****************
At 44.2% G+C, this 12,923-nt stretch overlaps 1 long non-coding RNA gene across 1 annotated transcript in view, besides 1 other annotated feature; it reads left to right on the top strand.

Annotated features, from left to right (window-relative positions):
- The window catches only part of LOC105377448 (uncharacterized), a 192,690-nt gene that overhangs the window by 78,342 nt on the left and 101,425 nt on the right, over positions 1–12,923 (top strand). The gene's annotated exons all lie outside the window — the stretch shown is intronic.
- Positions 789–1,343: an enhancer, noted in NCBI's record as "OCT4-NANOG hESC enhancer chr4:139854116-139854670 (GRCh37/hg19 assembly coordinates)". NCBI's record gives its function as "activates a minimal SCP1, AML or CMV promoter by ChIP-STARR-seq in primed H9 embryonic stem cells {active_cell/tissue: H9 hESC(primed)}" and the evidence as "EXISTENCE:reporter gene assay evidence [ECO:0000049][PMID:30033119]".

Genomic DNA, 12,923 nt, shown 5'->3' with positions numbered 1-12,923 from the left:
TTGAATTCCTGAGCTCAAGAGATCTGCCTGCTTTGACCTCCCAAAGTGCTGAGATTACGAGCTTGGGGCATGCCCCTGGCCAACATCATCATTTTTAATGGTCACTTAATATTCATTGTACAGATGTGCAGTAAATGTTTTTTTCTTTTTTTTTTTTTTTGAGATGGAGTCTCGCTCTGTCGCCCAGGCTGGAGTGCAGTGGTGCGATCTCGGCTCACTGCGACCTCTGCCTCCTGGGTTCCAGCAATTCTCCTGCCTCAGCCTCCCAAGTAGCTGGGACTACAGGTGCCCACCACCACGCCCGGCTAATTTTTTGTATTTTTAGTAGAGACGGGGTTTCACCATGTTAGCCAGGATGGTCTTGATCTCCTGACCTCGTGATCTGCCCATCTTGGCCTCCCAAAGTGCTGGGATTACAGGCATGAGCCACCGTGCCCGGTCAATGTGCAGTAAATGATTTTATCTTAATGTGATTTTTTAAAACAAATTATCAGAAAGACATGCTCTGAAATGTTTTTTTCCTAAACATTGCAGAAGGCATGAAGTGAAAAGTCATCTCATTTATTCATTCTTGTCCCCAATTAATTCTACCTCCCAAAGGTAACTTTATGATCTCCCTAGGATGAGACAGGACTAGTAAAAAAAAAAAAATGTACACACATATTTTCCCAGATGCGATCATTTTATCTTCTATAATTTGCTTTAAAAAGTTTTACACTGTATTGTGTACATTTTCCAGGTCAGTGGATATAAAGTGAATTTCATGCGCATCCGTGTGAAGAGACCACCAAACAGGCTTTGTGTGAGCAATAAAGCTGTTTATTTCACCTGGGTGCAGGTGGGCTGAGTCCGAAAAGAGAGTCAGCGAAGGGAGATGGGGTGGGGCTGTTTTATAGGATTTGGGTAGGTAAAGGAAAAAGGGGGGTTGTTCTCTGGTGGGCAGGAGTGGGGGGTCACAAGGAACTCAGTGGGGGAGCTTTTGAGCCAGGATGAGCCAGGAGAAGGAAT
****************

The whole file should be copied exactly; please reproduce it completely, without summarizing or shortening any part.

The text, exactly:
At 44.2% G+C, this 12,923-nt stretch overlaps 1 long non-coding RNA gene across 1 annotated transcript in view, besides 1 other annotated feature; it reads left to right on the top strand.

Annotated features, from left to right (window-relative positions):
- The window catches only part of LOC105377448 (uncharacterized), a 192,690-nt gene that overhangs the window by 78,342 nt on the left and 101,425 nt on the right, over positions 1–12,923 (top strand). The gene's annotated exons all lie outside the window — the stretch shown is intronic.
- Positions 789–1,343: an enhancer, noted in NCBI's record as "OCT4-NANOG hESC enhancer chr4:139854116-139854670 (GRCh37/hg19 assembly coordinates)". NCBI's record gives its function as "activates a minimal SCP1, AML or CMV promoter by ChIP-STARR-seq in primed H9 embryonic stem cells {active_cell/tissue: H9 hESC(primed)}" and the evidence as "EXISTENCE:reporter gene assay evidence [ECO:0000049][PMID:30033119]".

Genomic DNA, 12,923 nt, shown 5'->3' with positions numbered 1-12,923 from the left:
TTGAATTCCTGAGCTCAAGAGATCTGCCTGCTTTGACCTCCCAAAGTGCTGAGATTACGAGCTTGGGGCATGCCCCTGGCCAACATCATCATTTTTAATGGTCACTTAATATTCATTGTACAGATGTGCAGTAAATGTTTTTTTCTTTTTTTTTTTTTTTGAGATGGAGTCTCGCTCTGTCGCCCAGGCTGGAGTGCAGTGGTGCGATCTCGGCTCACTGCGACCTCTGCCTCCTGGGTTCCAGCAATTCTCCTGCCTCAGCCTCCCAAGTAGCTGGGACTACAGGTGCCCACCACCACGCCCGGCTAATTTTTTGTATTTTTAGTAGAGACGGGGTTTCACCATGTTAGCCAGGATGGTCTTGATCTCCTGACCTCGTGATCTGCCCATCTTGGCCTCCCAAAGTGCTGGGATTACAGGCATGAGCCACCGTGCCCGGTCAATGTGCAGTAAATGATTTTATCTTAATGTGATTTTTTAAAACAAATTATCAGAAAGACATGCTCTGAAATGTTTTTTTCCTAAACATTGCAGAAGGCATGAAGTGAAAAGTCATCTCATTTATTCATTCTTGTCCCCAATTAATTCTACCTCCCAAAGGTAACTTTATGATCTCCCTAGGATGAGACAGGACTAGTAAAAAAAAAAAAATGTACACACATATTTTCCCAGATGCGATCATTTTATCTTCTATAATTTGCTTTAAAAAGTTTTACACTGTATTGTGTACATTTTCCAGGTCAGTGGATATAAAGTGAATTTCATGCGCATCCGTGTGAAGAGACCACCAAACAGGCTTTGTGTGAGCAATAAAGCTGTTTATTTCACCTGGGTGCAGGTGGGCTGAGTCCGAAAAGAGAGTCAGCGAAGGGAGATGGGGTGGGGCTGTTTTATAGGATTTGGGTAGGTAAAGGAAAAAGGGGGGTTGTTCTCTGGTGGGCAGGAGTGGGGGGTCACAAGGAACTCAGTGGGGGAGCTTTTGAGCCAGGATGAGCCAGGAGAAGGAAT